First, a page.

Accordingly, the local church must be built upon the identity that they are marked as being a logocentric community.[13] That is to say, the covenant community is a creature of the Word. As the great Reformer Martin Luther said himself, “It is the promises of God that make the church, and not the church that makes the promises of God.”[14] To this end, the church is not merely an institution spouting arbitrary concepts for the sake of “feel-good” experiences. On the contrary, she is “the pillar and buttress of truth” (1 Tim. 3:15; italics mine). Or simply put, she has prophetic responsibility to convey the Word of God. Luther poignantly hits this idea when he says, 

Now, wherever you hear or see the Word preached, believed, professed, and lived, do not doubt that the true ecclesia sancta catholica (Christian holy people) must be there. . . . And even if there were no other sign than this alone, it would still suffice to prove that a Christian, holy people must exist there, for God’s Word cannot be without God’s people and, conversely, God’s people cannot be without God’s Word.[15]

Fulfillment in Christ 


The new and greater Adam has come to restore humanity toward God’s intended telos (cf. Rom. 5:12-21). In so doing, He has given His redeemed image bearers the redemptive power to fulfill this task in and through the Lordship of Jesus Christ. The covenant community’s function, then, is not to merely serve human endeavors. Rather, her aim is to live to the glory of God by communing with the covenantal Lord Himself and becoming a workmanship in God through the power of the Spirit for the praise of His glorious grace (cf. Eph. 1:6, 13; 2:10). The second Adam, then, provides the means and goal to reach humanity’s ultimate aim. With Christ Jesus as the church’s great high priest, she will never faulter (Jn. 17:1-26). This is because our Mediator is the living God Himself who will never grow weary, never again fall under the guise of death, and never need to present new offerings since His own Person is a sufficient and suitable sacrifice (Rom. 3:25; 5:8; 1 Cor. 15:1–58; Heb. 10:12; 1 Pet. 2:24; 1 Jn. 2:2). The church has a sure foundation! 


As a local covenant community, it is imperative that we adopt and embody these biblical truths that shape and inform our daily activities. To walk in the Spirit is to abide in His Word (Jn 14–16). Therefore, to take on the mantle of church member is to take seriously our calling to be priest/king in and through the Lordship of Jesus Christ; that is, to be a priest, prophet, and king. May His Spirit guide us to accomplish these feats in joyful obedience to Christ. Soli Deo Gloria



[1] See Owen Strachan, Reenchanting Humanity: A Theology of Mankind (Great Britain: Mentor, 2019), 7-50. 


[2] Stephen G. Dempster, Dominion and Dynasty: A Theology of the Hebrew Bible, NSBT (Downers Grove, IL: IVP, 2003), 58. As Stephen G. Dempster explains, “humans are referential creatures; their being automatically signifies God. Since they are like God, they are best suited for a unique relationship to God, and this means that they also have a unique relation to their natural environment.”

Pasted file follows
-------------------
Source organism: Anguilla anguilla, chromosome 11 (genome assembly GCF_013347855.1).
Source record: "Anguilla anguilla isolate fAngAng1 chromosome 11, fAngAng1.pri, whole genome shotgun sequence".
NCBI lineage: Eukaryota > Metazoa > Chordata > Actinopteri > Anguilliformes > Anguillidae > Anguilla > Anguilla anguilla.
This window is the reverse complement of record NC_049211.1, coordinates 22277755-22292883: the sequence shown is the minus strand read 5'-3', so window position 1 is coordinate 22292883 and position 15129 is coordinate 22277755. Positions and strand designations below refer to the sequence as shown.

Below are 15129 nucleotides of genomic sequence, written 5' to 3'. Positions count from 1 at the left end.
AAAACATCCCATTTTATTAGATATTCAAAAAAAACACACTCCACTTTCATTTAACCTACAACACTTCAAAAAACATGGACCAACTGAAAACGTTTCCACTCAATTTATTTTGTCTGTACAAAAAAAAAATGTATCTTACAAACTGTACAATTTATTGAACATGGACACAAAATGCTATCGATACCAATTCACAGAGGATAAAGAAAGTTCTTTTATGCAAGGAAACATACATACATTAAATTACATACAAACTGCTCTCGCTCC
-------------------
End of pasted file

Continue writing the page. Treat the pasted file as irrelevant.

[3] Strachan, Reenchanting Humanity, 31. That is, as Owen Strachan asserts, “Ontology does not stay still. It issues forth an active, purposeful, moral, volitional existence.”



[5] Luther, Freedom of a Christian, LW 31:355.


[6] Benjamin L. Gladd, From Adam and Israel to the Church: A Biblical Theology of the People of God, ESBT (Downers Grove, IL: IVP Academic, 2019), 12. Italics added. 


[7] See Graeme Goldsworthy, The Son of God and the New Creation, SSBT (Wheaton, IL: Crossway, 2105), 59-82. 


[8] See Fesko, J. V. The Trinity and the Covenant of Redemption (Great Britain: Mentor Imprint, 2016), 107-122. See also Crowe, Brandon D. The Hope of Israel: The Resurrection of Christ in the Acts of the Apostles. Grand Rapids, MI: Baker Academic, 2020. 

[9] T. Desmond Alexander, Face to Face with God: A Biblical Theology of Christ as Priest and Mediator, ESBT (Downers Grove, IL: IVP Academic, 2022), 67-68. Italics mine.


[10] See Beale, G. K. The Temple and the Church’s Mission: A Biblical Theology of the Dwelling Place of God. New Studies in Biblical Theology. Downers Grove, IL: IVP, 2004. 


[11] G. K. Beale and Mitchell Kim, God Dwells Among Us: Expanding Eden to the Ends of the Earth (Downers Grove, IL: IVP Books, 2014). 161. Italics mine.

[12] Brandon D. Crowe, The Path of Faith: A Biblical Theology of Covenant and Law, ESBT (Downers Grove, IL: IVP Academic, 2021), 79. 


[13] See Gregg R. Allison, Sojourners and Strangers: The Doctrine of the Church. FET (Wheaton, IL: Crossway, 2012), 110-117.


[14] Martin Luther, Three Treatises Paper, 2nd ed. (Philadelphia, PA: Augsburg Fortress Press Publishers, 1990), 238. 


[15] Martin Luther, Luther’s Work, vol. 41: Church and Ministry III (Minneapolis, MN: Fortress Press, 1966), 150. 


McYoung Y. Yang (MDiv, SBTS; ThM, MBTS) is the husband to Debbie and a father to their four children. He is a Pastor of Preaching/Teaching at Covenant City Church in St. Paul, MN and the Executive Editor of Covenant City Church Content Team. Along with his ministerial duties, he is a homeschool dad. McYoung is continuing his doctoral studies at Midwestern Baptist Theological Seminary in Kansas City, MO, and his ambition is to use his training as a means to serve the local church in living life through the Gospel lens.


bottom of page